Soon the Acadians were labeld "conasse"  a derogatory French slang word used to humiliate, embarrass or degrade another. The word has been defined as several different meaning "a prostitute who has not had her regular health inspection; a stupid woman or man , used especially for a bungling prostitute; a man who does some stupid things." The French now use the word for more broadly meaning a "grossly stupid person." When the Cajun's went to war in the first and second world war to help liberate France, the Frenchmen renewed the name calling, the word was brought back to the states by the Americans. It is used by outsiders intended as an ethnic ridicule. A large part of the Cajun population do not know why they were given that name and accepts it, but it is resented and considered an insult by most informed Cajuns.
By definition, as found in Spanish, French and Italian dictionaries for the past 200 years or more, a Creole (Creolo) is a white person of European ancestry, born in a European colony. Historically, therefore, to apply the term Creole to anyone else is simply to ignore the reality and validity of history.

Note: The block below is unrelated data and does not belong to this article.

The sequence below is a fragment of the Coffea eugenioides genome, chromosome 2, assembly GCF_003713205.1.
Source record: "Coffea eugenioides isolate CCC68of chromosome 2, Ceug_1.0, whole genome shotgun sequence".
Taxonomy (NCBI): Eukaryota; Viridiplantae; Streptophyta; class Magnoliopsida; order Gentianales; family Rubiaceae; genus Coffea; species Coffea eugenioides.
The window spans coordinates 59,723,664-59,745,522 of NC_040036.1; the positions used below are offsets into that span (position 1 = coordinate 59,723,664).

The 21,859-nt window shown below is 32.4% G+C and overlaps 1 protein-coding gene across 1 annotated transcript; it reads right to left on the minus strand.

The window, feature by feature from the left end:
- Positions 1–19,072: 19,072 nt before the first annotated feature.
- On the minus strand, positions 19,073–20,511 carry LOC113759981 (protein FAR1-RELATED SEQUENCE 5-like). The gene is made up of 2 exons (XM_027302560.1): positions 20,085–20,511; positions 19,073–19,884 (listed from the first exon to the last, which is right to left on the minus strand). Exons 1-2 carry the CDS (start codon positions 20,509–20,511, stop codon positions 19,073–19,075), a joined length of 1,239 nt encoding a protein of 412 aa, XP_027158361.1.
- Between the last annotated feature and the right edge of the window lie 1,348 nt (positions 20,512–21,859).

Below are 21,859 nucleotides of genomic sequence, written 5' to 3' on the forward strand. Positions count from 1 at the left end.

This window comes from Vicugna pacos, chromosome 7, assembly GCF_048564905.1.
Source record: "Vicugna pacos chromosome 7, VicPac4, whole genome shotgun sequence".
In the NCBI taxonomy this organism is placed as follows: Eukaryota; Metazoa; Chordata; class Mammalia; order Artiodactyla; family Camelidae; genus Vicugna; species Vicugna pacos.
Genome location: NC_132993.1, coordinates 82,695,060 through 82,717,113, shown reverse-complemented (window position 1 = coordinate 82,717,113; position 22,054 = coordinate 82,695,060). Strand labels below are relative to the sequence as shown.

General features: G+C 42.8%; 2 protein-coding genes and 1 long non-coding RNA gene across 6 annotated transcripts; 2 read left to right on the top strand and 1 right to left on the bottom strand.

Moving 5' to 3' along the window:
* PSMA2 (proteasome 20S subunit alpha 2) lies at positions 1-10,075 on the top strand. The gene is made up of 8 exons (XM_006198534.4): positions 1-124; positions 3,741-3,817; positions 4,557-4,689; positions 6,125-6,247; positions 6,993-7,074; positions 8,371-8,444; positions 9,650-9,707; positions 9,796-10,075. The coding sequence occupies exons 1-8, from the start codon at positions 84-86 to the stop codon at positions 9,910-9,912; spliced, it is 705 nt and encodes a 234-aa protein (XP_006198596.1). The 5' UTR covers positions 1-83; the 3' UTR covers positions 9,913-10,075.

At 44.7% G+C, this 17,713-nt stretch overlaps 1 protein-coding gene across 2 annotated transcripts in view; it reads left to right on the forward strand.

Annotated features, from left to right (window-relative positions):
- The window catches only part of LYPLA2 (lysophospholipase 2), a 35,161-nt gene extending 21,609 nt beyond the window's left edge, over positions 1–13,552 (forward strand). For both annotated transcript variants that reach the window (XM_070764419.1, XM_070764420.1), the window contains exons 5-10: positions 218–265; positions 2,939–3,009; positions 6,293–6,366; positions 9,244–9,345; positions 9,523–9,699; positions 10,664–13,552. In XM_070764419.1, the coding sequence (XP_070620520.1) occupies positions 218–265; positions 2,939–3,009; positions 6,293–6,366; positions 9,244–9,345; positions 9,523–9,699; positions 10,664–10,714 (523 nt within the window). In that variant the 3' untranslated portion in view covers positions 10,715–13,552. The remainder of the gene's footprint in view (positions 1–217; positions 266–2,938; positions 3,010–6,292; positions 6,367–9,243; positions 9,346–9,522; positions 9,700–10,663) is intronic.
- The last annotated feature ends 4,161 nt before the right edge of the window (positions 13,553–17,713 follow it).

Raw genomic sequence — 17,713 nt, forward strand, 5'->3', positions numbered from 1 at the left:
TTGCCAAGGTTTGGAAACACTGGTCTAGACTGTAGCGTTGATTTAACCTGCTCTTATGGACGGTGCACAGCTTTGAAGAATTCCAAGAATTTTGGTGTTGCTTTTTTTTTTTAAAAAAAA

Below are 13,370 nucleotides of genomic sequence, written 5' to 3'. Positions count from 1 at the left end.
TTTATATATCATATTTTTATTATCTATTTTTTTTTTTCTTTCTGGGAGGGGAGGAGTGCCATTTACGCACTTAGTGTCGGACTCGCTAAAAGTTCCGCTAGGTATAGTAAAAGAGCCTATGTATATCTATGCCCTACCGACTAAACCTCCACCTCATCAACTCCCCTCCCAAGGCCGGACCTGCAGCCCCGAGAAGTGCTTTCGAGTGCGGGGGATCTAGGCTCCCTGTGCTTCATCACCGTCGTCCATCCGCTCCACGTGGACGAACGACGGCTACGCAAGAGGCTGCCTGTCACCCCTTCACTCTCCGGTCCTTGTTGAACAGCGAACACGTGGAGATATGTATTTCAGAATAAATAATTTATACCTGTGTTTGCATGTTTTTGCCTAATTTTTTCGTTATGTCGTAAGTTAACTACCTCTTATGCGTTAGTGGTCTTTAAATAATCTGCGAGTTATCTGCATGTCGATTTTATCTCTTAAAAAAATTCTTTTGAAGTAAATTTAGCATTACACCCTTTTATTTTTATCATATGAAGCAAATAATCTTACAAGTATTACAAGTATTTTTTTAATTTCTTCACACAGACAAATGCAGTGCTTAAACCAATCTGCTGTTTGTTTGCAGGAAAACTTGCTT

In Louisiana, the term Creole applies to both the Spaniards and the French whose ancestors came directly from Europe.
The Cajuns, whose ancestors came from Acadia, are obviously not Louisiana Creoles. In the same manner, Negroes and Mulattoes, even those with some white blood, cannot properly be considered to be Creoles without falsifying the very definition of Creole. However, years ago the Negroes adopted the term calling themselves Creoles hoping it would elevate them socially.
Cajun food is not the peppery hot misconception that some cookbook authors, magazine articles, and the so called Cajun chefs have created. The delusion was helped by the fact that Acadiana is noted for its bottled pepper sauces.
Cajun chefs prefer the raw or powered peppers. Red, black and white pepper is used in the seasoning, but never dominating the distinct taste of seafood or of meats. It brings out and enhances their flavors instead. In the Cajun kitchen the bottled pepper sauces sits on the tables so individuals can pepper to taste.
Many Cajun dishes takes too long to cook and cannot be commercially successful. Numerous so called Cajun restaurants and fast food establishment are serving peppery dishes and sandwiches and trying to pass them off as Cajun food. A large part of outside population are under the deception that anything red and peppery hot is Cajun.
The image problem the Cajuns are faced with stems from the musician and entertainers clowning around with their instruments. What is sad is these people are very good musicians and are very good at what they do when they do it right. They could be spreading to the outside world real Cajun music, not some silly rendition of a squeaky fiddle by a clown. So, if a clown is playing an accordion or a fiddle, he should be called a clown not a Cajun.